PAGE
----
Trade union Solidarity has declared another wage dispute with low-cost airline Mango and referred the dispute to the Commission for Conciliation, Mediation and Arbitration. A similar dispute was declared last year. Pilots of Mango earn 30% less than their counterparts at Comair and 45% less than pilots at South African Airlines (SAA), even though Mango is a subsidiary of SAA.
According to Johan Kruger, spokesperson for Solidarity, Mango’s pilots are expected to be as competent and to bear the same responsibilities as other commercial pilots. “Their remuneration is still below that of their counterparts at other low-cost airlines. In addition, a junior pilot at SAA earns a higher salary than a senior and experienced pilot at Mango,” said Kruger.
Solidarity and the management of Mango agreed in December 2011 to start a process to bring Mango pilots’ salaries in line with salaries at the other low-cost airlines in the industry over the next three years. However, during a last consultation two days ago, the parties failed to come to an agreement about what market-related salaries for pilots at low-cost airlines entail.
“Mango’s management are demanding that pilots’ salaries be adjusted according to those of low-cost airline 1Time, while Solidarity is demanding that its members’ salaries be adjusted upwardly to bring them in line with the salaries of their counterparts at Kulula, a subsidiary of Comair. The employer maintains that Kulula does not fall in the same class as Mango, seeing that Comair is not a low-cost airline. Pilots at Kulula earn 30% more than their counterparts at Mango and pilots at 1Time only earn about 3% more than Mango’s pilots. The employer has, in the meantime, offered a wage increase of between 6% and 9%. However, Mango’s offer will not contribute to this process and will lead to Mango pilots’ salaries falling further behind those in the rest of the industry,” explained Kruger.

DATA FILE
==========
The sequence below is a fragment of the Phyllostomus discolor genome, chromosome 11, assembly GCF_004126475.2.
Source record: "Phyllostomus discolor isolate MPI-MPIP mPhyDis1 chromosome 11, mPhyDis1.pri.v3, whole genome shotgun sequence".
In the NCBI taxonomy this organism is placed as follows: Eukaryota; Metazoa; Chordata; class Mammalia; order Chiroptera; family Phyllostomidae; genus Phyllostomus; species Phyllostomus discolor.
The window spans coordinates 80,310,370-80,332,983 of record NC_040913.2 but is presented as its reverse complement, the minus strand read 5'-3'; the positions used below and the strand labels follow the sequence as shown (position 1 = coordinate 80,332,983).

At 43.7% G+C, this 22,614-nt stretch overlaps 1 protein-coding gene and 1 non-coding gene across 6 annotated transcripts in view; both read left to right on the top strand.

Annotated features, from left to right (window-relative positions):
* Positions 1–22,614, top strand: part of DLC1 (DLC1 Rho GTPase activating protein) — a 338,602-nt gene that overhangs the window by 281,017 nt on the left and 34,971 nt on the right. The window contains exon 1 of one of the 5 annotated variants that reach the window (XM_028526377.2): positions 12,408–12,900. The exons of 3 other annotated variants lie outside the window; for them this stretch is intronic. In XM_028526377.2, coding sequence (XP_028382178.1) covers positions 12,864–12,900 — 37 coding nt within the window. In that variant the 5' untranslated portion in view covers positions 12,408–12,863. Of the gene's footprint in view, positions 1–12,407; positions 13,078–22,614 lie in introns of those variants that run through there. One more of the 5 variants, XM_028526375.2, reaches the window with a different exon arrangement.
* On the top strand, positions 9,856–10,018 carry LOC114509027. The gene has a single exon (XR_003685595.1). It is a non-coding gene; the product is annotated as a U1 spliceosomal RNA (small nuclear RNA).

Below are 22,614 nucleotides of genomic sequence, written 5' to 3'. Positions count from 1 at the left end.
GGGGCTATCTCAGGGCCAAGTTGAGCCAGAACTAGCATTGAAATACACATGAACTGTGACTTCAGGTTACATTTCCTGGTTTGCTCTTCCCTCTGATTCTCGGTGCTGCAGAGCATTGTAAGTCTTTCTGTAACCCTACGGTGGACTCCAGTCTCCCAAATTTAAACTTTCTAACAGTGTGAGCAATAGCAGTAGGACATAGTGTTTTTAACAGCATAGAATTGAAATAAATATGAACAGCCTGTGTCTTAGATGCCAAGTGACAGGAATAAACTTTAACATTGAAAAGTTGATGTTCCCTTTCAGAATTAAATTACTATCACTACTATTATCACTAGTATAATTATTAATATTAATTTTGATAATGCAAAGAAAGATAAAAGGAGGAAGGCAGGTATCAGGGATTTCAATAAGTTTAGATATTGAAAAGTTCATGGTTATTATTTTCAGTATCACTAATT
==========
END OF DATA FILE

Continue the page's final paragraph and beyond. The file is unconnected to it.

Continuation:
Solidarity is committed to continuing negotiations and to seek a solution around the negotiating table. Solidarity signed a recognition agreement with Mango in 2010, giving the trade union bargaining power to negotiate for, among other things, wage increases on its members’ behalf. Solidarity represents the vast majority of Mango’s pilots.